It can be difficult to assimilate the sheer number of new technologies and trends that are reshaping supply chains. And as we struggle to keep pace with these innovations, the importance of the human element can be overlooked. Yet the performance of people and how they interrelate remain critical, perhaps more than ever, to the performance of supply chains.
This emerged as one of the main themes during our two-day, fifth annual TMC Client Forum in Chicago earlier this month. Over 150 people from our shipper community and industry thought leaders gathered to network, share best practices, and talk about changes that are impacting supply chains.
3-D printing, delivery by drone, driverless trucks, and nearshoring are some of the developments that supply chain professionals need to keep tabs on. Adrian Gonzalez, President, Adelante SCM, summarized the innovations that impact the logistics industry.
Chris Caplice, executive director of MIT’s Center for Transportation & Logistics, introduced the human dimension by addressing an important question: Do higher truckload rates equal better service? The consensus was that such a correlation is questionable; studies indicate that there is no relationship between rates and key measures of performance such as on time pick up and carrier acceptance ratios.
Still, shippers can encourage mutually beneficial trading relationships with service providers. They can tighten the links between contracting, procurement, and operations, and pay more attention to fostering carrier loyalty, for instance.
A deeper understanding of the environment in which carriers operate also helps shippers put relationships with service providers on a firmer footing. Daniel Murray, vice president of research at the American Transport Research Institute (ATRI), discussed the latest issues that carriers are grappling with.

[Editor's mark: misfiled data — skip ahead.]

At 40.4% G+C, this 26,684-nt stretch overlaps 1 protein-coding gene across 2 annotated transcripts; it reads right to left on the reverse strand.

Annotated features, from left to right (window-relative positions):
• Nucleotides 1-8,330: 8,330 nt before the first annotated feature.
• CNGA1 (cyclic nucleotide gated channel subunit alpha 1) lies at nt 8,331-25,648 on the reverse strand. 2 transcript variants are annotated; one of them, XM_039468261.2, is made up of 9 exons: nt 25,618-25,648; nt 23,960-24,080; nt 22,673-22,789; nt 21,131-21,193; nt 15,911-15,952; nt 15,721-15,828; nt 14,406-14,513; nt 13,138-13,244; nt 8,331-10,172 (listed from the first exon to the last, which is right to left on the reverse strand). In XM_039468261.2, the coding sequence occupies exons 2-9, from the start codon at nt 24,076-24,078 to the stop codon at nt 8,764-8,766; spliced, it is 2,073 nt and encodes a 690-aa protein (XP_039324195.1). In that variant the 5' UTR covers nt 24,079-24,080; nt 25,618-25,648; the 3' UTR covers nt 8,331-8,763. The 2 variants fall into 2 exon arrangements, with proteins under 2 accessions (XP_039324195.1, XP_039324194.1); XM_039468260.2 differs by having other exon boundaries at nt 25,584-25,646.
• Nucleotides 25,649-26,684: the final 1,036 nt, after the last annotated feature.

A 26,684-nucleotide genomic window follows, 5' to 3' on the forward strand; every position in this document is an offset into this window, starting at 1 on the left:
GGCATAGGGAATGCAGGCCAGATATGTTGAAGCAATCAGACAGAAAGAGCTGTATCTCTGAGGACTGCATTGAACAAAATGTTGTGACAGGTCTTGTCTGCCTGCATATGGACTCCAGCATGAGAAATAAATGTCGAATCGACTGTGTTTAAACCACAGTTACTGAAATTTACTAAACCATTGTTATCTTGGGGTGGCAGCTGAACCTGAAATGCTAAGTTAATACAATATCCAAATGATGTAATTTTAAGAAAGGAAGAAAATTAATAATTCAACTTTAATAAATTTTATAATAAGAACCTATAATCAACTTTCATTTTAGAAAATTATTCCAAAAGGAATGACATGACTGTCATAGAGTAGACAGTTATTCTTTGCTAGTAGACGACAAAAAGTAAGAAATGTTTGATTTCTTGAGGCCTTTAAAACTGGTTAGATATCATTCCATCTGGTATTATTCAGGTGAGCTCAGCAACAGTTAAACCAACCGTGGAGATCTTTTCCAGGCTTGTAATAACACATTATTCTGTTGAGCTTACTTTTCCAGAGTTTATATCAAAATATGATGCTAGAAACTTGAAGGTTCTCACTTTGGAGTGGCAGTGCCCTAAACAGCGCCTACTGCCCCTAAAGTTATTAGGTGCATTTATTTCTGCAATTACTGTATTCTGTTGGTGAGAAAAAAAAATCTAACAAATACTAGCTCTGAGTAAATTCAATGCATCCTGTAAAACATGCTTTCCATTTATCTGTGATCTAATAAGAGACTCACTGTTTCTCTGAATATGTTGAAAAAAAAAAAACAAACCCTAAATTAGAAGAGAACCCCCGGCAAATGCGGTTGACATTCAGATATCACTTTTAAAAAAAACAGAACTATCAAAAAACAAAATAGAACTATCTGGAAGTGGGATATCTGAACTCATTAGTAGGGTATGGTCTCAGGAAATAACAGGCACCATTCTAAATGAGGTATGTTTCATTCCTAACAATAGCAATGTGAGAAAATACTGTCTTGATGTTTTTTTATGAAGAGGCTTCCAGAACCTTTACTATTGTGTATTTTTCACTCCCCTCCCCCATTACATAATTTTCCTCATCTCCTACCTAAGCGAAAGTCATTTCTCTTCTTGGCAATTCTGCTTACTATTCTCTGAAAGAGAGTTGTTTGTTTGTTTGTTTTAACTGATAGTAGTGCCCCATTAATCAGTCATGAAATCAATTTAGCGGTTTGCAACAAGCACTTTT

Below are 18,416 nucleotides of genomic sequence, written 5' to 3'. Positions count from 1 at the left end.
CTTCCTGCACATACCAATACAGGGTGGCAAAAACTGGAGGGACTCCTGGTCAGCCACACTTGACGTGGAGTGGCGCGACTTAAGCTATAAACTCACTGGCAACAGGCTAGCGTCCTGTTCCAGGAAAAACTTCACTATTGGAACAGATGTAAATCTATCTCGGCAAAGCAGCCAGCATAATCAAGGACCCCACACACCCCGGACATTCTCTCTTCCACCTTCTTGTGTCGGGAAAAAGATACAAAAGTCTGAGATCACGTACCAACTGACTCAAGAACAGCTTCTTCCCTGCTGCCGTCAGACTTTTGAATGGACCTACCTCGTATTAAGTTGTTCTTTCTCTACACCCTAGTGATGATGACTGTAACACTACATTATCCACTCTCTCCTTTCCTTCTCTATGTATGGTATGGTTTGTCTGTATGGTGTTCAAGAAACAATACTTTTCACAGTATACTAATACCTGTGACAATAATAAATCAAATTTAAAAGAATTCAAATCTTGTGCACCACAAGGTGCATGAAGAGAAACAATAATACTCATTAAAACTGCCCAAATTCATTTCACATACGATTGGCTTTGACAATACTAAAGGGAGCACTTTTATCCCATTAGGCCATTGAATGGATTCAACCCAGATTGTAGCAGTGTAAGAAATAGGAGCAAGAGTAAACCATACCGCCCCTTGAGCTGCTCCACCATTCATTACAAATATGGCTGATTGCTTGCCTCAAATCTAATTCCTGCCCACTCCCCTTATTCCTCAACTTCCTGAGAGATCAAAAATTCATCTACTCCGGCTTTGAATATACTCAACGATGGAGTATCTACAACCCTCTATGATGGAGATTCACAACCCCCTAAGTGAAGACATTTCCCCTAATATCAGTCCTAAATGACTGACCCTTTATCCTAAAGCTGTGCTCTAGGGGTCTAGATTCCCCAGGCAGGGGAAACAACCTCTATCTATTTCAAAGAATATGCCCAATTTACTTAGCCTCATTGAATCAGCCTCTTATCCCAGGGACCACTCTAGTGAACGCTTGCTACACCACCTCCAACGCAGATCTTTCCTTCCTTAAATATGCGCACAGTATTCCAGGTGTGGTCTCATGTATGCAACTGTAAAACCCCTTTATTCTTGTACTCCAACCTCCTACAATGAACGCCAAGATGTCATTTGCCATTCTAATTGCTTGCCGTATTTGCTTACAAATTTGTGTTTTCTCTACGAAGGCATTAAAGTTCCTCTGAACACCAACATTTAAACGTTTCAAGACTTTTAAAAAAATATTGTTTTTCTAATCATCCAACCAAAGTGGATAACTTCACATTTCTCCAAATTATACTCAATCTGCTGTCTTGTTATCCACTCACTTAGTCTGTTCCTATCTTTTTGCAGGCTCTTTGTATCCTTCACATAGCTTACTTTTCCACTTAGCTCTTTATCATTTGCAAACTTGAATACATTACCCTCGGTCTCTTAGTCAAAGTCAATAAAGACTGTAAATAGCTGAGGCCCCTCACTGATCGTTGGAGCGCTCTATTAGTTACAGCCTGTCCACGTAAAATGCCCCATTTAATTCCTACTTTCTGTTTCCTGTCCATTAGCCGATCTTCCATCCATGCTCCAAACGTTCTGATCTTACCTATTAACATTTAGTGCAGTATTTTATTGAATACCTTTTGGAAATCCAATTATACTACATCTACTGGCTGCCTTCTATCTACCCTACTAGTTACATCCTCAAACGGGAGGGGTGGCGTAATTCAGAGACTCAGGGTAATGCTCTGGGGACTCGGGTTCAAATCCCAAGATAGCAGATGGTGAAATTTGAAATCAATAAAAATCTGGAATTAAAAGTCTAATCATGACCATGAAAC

Hours of service (HOS) regulation, driver shortages, and the compliance, safety, accountability (CSA) government initiative were the top three industry issues in 2014, according to ATRI research.
A number of work-related concerns are tied to these issues. For example, ATRI has looked at the risk of truck crashes in terms of the time of day that these incidents are likely to occur. The number of crashes that cause fatalities and injuries tends to increase during daylight hours, from 0600 to 1800. Large trucks are spending more time on the road when traffic congestion is at a peak, increasing the likelihood of accidents. Injury and towaway crashes have increased over the last 18 months or so.
Rod Nofziger, CEO of the Owner Operator Independent Drivers Association (OOIDA), described the challenges faced by small-size carriers. According to the Federal Motor Carrier Safety Administration (FMCSA), more than 80% of trucking companies own 20 or fewer trucks. An analysis of OOIDA’s membership carried out in 2014 revealed that the average age of drivers is 56 years, 77% are married with children, they operate over 110,000 miles per year, spend at least 171 nights away from home annually, and earn an average of $54,000 per year. In 2013, some 49% of the carriers operated just one truck; these drivers are classed as independent owner-operators. The rest were mainly leased owner operators.
Given this type of working environment—and an increasing regulatory burden including the possibility of new rules, such as controversial speed limit mandates—it is perhaps not surprising that driver retention is a perennial industry problem.
OOIDA conducted a Shipper of Choice Survey in September of this year that covered 1,886 responses from members. The results make interesting reading for shippers, and reflect the demands on today’s truck drivers. Consistent and fast loading/unloading was rated as the top “shipper of choice” attribute by 83% of the respondents. Courteous, respectful, and honest dock staff was the second most important attribute, and the provision of parking before and after loading/unloading came in third.
Parking has become a major issue for carriers. An analysis of 1,400 driver surveys carried out by ATRI shows that public and private rest stops are equally as challenging when it comes to finding suitable parking.
Finding a place to park for trucks might seem like a relatively minor consideration in the context of a global supply chain, but on-the-ground problems like these add cost to freight operations and need to be addressed.
Our forum provides an intimate platform that allows practitioners to network with their peers from different industries who are dealing with similar supply chain challenges. We will take a more detailed look at some of them in future posts.